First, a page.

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Permanent secretaries must never be victims

Canute Thompson

Tuesday, September 25, 2018

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In Part 2 (published on November 17, 2017, entitled 'Courageous leadership needed in an era of cowardism') of a three-part series of articles I argued that many public servants are overcome with fear and, as a result, are unwilling to stand up to politicians — as they ought to — when the latter are acting in ways that are unlawful or otherwise improper. I suggested that permanent secretaries, as the most senior public servant, have a duty to be a check on ministers' impulses and be a guardian of due process, probity, and proper management in all aspects of the ministry in which he or she serves.

Display of courage

In a meeting of the Public Administration and Appropriations Committee (PAAC), on September 12, 2018, seasoned permanent secretary, Audrey Sewell, sought to give a lesson to members of the PAAC on how things are with respect to the capacity of a permanent secretary to maintain order in a ministry. Sewell was quoted in the Jamaica Observer of September 13 as saying: “Permanent secretaries get a lot of flak for things that, by law, we have no authority, no power to address, and it is something that has been recognised, and it needs to be addressed, because here we are being hauled here to come and account for what happened in one of my agencies.”

In highlighting what she appears to be reasoning were inequities in the accountability framework, Sewell noted that some CEOs in agencies under the direction and control of a ministry “…are being paid three and four times the salary of a permanent secretary…” yet she has to account for the mess they create, which mess she has now no power in law to stop before it happens, as the CEOs in these agencies report to a board appointed by the minister and report directly to the minister.

Sewell, who is permanent secretary in the Office of the Prime Minister (OPM) and the Ministry of Economic Growth and Job Creation, made those comments against the backdrop of several scandals rocking the former Ministry of Science, Energy, and Technology, which is now under the control of the OPM.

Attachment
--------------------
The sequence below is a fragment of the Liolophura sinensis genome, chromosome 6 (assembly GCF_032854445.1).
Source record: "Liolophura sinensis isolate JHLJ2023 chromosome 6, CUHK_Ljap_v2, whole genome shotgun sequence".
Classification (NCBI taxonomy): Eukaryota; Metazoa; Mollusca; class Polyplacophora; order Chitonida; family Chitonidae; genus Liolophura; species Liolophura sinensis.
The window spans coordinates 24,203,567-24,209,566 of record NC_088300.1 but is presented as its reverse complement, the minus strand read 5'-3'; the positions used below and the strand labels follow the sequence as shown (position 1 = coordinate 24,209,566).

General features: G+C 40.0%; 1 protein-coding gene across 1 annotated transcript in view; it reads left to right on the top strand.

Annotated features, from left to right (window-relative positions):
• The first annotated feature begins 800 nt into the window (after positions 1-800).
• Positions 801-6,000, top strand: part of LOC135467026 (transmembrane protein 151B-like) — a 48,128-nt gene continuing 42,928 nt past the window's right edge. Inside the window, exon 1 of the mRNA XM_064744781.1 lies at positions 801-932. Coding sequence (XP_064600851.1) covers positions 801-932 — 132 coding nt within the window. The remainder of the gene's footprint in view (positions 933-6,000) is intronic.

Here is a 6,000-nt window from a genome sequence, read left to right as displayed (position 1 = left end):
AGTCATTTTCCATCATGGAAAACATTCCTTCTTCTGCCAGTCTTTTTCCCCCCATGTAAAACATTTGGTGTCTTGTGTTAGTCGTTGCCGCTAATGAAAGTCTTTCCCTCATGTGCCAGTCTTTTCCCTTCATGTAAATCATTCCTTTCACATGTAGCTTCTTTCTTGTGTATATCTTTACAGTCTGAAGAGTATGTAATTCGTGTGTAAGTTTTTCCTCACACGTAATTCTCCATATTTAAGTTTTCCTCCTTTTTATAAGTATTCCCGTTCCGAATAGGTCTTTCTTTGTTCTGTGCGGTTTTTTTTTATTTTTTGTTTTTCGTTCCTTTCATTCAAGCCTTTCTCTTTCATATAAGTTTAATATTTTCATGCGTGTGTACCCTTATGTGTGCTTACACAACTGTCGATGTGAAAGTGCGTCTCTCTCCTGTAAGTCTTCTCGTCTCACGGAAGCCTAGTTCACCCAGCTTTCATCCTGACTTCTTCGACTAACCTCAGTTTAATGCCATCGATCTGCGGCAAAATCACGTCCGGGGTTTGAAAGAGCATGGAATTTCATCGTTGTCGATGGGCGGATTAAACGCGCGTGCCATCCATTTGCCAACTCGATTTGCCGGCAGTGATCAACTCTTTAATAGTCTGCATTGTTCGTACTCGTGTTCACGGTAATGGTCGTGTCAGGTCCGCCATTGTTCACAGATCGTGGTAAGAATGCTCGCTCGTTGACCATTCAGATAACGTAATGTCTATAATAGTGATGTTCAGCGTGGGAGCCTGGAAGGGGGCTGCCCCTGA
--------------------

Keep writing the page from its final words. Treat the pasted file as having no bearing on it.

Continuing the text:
Her pushback at the PAAC meeting was quite resolute and direct, though respectful, and carried the tone of how all civil servants should address their political bosses: Tell them the truth as you know it in a clear and respectful manner. This behaviour is consistent with what I described in the article on cowardism referenced above. In that article I highlighted the courage and high standards of three former permanent secretaries, all deceased, (Gordon Wells, Herbert Walker, and Colin Bullock), who “knew how to stand up to the political directorate”.

The courage Sewell publicly displayed was, however, towards the politicians who are not members of the Administration, though they are part of the country's governance. Given that exchanges between her and her 'boss', the prime minister, are not in the glare of the public, one hopes that, when necessary, she stands up to the prime minister with the same or greater level of courage and forcefulness as that shown to the members of the PAAC.

Flaws in the system of accountability

Sewell is not the first permanent secretary to have called attention to the problem of inequities in the expectations placed on them versus other public officials. On December 14 and 21, 2014, former permanent and cabinet secretary Carlton Davis wrote a two-part series highlighting some of the flaws in the system of accountability in government as it pertains to the office of the permanent secretary versus those of other senior government officials.

Among other things, Davis notes that both through legislation and behaviours the society has, over time, tolerated the erosion of the authority of the office of permanent secretary. Davis contended that in Jamaica, as well as other jurisdictions, the 'permanent' had effectively been removed from the title. In reviewing the history of the position, Davis explains that this office was created to ensure stability across political administrations and change of ministers responsible for particular ministries. In recent times, however, many permanent secretaries have been hired on three-year contracts, which makes it easy for a new Administration to replace them. Even in cases in which a contract has not expired, a permanent secretary may be replaced either by being fired for cause or simply paid the monetary value of the remaining portion of the fixed term contract and sent home.